Is it wise to buy a property with friends and family?
With property prices continually rising, there is a growing number of people who are priced out of the market as solo purchasers. It is only natural that they start looking at partnering with a family member or a friend to be able to afford to buy either a home or an investment property.
Consider John and Peter, two childhood friends who are renting in Sydney and would like to buy an investment property. They both have some savings but, individually, they don’t have the borrowing capacity. However, together they can afford a good property not too far from Sydney.
“I just couldn’t do it alone”, says Peter, “but purchasing with John, who I’ve known for years, works financially and also gives me comfort and halves the bills”.
On principle it’s a great idea, but you should be aware of the consequences of such co-ownership. Here are a few major points to consider:
Sounds scary, but ensure you make a Will! What happens if one party dies?
You will lose your decision-making power as you cannot act alone. It’s a good idea to draw up a “co-ownership agreement” to cover every conceivable issue. You are friends today, but what about tomorrow? Costly disputes can be avoided if these issues are considered and solutions are agreed upon before the property is purchased.
It is wise to use a lawyer to help you with both the Will and the agreement and it ensures you have rules and understandings worked out in advance. The agreement should cover how you deal with situations such as:
You may wish to sell your share in the property in the future. How will this work? Will the other party have veto rights over whom you sell the property to? Your co-partner will probably want to have priority over another buyer (also known as “right of first refusal”).
How will you manage the property’s expenses? Someone needs to be in charge of ensuring bills are paid. Remember that unpaid dues, with your name on them – especially the mortgage – may affect your future credit worthiness.
Should you have a sinking fund for future unexpected expenses?
One party may want to renovate the property and the other does not? What happens then?
Who decides if or when you should find another managing agent?
The lender will make you “jointly and severally liable” for the loan (even if you split the loan for ease of management). This means that you are responsible for the debt of your friend or family member as well as yours.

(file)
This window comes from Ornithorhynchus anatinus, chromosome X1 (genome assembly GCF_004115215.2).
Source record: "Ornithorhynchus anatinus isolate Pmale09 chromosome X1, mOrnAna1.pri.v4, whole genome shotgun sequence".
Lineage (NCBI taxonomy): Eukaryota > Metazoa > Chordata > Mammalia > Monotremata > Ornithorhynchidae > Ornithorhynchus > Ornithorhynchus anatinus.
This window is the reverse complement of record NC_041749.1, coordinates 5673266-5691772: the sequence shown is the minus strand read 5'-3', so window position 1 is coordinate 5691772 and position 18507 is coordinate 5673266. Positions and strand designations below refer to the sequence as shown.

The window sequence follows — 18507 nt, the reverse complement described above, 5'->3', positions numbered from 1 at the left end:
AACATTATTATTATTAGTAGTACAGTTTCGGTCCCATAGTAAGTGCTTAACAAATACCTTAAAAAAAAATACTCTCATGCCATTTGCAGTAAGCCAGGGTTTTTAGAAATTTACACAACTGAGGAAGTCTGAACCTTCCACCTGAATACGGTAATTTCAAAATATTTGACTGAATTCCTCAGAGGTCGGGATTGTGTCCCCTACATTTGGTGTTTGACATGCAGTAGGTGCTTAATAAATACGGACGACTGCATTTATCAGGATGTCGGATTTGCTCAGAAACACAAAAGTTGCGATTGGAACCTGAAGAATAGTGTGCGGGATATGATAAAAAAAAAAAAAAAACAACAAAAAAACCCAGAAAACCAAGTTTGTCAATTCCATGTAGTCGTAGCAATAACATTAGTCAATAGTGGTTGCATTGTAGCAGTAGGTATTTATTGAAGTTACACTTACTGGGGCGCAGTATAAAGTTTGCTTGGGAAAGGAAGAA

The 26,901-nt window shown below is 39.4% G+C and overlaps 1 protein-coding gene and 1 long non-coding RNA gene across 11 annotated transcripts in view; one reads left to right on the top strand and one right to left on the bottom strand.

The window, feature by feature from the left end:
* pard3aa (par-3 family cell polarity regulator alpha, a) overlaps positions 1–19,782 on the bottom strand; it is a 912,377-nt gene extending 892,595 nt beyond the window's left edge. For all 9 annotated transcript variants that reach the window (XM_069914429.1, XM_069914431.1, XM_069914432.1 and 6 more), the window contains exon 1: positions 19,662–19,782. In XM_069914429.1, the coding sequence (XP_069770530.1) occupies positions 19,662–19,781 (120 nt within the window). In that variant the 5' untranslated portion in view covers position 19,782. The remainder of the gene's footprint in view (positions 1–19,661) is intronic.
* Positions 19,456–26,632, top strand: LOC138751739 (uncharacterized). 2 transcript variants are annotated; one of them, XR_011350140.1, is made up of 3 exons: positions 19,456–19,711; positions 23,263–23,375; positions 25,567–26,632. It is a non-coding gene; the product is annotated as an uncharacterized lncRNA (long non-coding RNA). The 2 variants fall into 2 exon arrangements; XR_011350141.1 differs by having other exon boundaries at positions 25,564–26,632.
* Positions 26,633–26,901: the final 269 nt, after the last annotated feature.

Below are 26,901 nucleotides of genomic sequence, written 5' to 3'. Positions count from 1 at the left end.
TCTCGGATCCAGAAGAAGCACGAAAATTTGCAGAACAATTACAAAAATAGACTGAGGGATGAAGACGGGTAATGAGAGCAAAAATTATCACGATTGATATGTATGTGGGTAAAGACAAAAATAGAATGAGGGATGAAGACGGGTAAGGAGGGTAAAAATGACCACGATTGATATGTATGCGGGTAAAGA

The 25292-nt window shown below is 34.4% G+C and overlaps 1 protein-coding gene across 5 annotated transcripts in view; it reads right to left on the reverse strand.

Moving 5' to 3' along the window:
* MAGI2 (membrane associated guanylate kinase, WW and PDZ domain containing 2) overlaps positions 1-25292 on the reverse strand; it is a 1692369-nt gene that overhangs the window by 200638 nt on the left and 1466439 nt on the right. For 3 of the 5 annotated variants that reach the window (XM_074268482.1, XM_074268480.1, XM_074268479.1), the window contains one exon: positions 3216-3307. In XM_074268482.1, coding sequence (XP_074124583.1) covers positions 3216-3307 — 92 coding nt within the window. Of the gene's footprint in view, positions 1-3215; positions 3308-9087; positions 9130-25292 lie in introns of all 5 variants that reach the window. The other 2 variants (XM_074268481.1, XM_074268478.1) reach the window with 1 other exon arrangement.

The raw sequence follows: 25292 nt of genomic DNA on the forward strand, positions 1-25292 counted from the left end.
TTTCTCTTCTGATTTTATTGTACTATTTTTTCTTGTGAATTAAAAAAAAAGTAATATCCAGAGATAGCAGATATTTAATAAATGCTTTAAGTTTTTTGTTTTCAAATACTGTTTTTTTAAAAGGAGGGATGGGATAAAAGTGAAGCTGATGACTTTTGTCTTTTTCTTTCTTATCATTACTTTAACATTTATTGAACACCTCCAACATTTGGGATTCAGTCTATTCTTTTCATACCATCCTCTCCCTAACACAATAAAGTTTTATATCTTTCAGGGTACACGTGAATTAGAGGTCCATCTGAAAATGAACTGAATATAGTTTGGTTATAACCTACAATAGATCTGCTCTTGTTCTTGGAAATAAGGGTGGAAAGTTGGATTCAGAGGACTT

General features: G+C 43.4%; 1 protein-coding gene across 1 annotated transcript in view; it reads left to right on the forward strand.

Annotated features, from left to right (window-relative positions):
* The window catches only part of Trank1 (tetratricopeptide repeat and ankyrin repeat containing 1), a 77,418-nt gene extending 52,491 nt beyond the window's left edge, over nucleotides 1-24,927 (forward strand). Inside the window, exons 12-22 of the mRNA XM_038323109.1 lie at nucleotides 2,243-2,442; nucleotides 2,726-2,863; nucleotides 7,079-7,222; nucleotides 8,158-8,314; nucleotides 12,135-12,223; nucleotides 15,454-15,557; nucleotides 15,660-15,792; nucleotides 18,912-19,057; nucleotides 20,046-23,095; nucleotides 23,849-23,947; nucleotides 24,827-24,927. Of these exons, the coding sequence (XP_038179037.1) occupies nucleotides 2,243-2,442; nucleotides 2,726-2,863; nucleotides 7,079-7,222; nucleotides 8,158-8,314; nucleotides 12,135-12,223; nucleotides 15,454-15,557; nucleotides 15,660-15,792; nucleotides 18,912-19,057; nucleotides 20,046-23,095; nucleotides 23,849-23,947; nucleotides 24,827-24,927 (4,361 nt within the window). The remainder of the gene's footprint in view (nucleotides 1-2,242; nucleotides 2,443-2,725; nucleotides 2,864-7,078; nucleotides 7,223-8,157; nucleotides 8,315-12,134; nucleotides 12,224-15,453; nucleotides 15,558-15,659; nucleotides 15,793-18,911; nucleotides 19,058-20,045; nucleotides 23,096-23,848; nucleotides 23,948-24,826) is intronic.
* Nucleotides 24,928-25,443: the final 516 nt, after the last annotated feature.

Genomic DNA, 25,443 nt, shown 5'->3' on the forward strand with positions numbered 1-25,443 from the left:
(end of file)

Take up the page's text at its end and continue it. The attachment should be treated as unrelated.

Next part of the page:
If you go to a bank for another loan, for another investment property for example, they will assess you on the basis that 100% of the existing mortgage is yours, even though you might only own, say, 50% of the property. In other words your future borrowing capacity will be impacted.
From an ownership point of view, you can elect to purchase the property 50%-50% (also called “joint tenants”) or any other combination, e.g. 60%-40% or 75%-25% (also called “tenants in common”). For an investment property, the split might be driven by tax considerations. In this case, who gets what, and who pays what? There are different inheritance rights to be considered depending on the chosen ownership structure.
Luckily for Peter and John, they did their homework, hired a lawyer and signed an agreement to regulate their co-ownership. When, 2 years later, Peter had a change of circumstances and wanted to sell his share in the property, John’s sister bought that share (with John’s consent) based on the formula agreed in the co-ownership agreement. Peter could then move on, without upsetting his long-term friendship with John.
This story ended up well for everyone and illustrates that, when fully thought through, co-ownership with the right people can be a positive and successful experience. However life sometimes becomes complicated and unwinding joint property can be emotive and messy.
At the end of the day, it is about making decisions with your eyes wide open and that involves speaking to various specialists to help you gather the correct information and give you comprehensive options.
Source: Multifocus Properties and Finance/Philippe Brach
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